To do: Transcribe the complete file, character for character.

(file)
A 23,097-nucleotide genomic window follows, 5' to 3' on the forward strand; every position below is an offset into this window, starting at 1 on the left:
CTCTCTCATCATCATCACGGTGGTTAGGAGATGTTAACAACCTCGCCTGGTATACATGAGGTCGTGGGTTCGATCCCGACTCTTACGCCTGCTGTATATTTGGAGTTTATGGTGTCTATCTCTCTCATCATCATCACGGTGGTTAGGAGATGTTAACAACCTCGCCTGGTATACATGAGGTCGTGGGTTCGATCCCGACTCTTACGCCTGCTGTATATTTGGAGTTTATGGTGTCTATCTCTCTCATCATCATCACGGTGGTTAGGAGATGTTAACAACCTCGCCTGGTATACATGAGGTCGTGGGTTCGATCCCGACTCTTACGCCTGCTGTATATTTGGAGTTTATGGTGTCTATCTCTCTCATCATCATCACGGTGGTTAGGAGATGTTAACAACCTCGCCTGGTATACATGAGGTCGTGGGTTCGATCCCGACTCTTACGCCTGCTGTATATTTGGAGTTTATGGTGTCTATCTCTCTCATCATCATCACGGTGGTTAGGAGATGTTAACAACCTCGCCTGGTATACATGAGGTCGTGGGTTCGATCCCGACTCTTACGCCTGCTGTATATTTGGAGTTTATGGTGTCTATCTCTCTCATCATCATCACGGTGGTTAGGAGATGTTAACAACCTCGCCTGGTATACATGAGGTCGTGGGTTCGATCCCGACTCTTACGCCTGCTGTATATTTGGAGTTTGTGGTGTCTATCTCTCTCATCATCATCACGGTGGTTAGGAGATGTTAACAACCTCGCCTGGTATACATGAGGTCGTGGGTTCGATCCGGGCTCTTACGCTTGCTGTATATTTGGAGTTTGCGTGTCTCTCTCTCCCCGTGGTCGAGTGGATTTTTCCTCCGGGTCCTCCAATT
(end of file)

A 23,097-nucleotide genomic window follows, 5' to 3' on the forward strand; every position below is an offset into this window, starting at 1 on the left:
CTCTCTCATCATCATCACGGTGGTTAGGAGATGTTAACAACCTCGCCTGGTATACATGAGGTCGTGGGTTCGATCCCGACTCTTACGCCTGCTGTATATTTGGAGTTTATGGTGTCTATCTCTCTCATCATCATCACGGTGGTTAGGAGATGTTAACAACCTCGCCTGGTATACATGAGGTCGTGGGTTCGATCCCGACTCTTACGCCTGCTGTATATTTGGAGTTTATGGTGTCTATCTCTCTCATCATCATCACGGTGGTTAGGAGATGTTAACAACCTCGCCTGGTATACATGAGGTCGTGGGTTCGATCCCGACTCTTACGCCTGCTGTATATTTGGAGTTTATGGTGTCTATCTCTCTCATCATCATCACGGTGGTTAGGAGATGTTAACAACCTCGCCTGGTATACATGAGGTCGTGGGTTCGATCCCGACTCTTACGCCTGCTGTATATTTGGAGTTTATGGTGTCTATCTCTCTCATCATCATCACGGTGGTTAGGAGATGTTAACAACCTCGCCTGGTATACATGAGGTCGTGGGTTCGATCCCGACTCTTACGCCTGCTGTATATTTGGAGTTTATGGTGTCTATCTCTCTCATCATCATCACGGTGGTTAGGAGATGTTAACAACCTCGCCTGGTATACATGAGGTCGTGGGTTCGATCCCGACTCTTACGCCTGCTGTATATTTGGAGTTTGTGGTGTCTATCTCTCTCATCATCATCACGGTGGTTAGGAGATGTTAACAACCTCGCCTGGTATACATGAGGTCGTGGGTTCGATCCGGGCTCTTACGCTTGCTGTATATTTGGAGTTTGCGTGTCTCTCTCTCCCCGTGGTCGAGTGGATTTTTCCTCCGGGTCCTCCAATT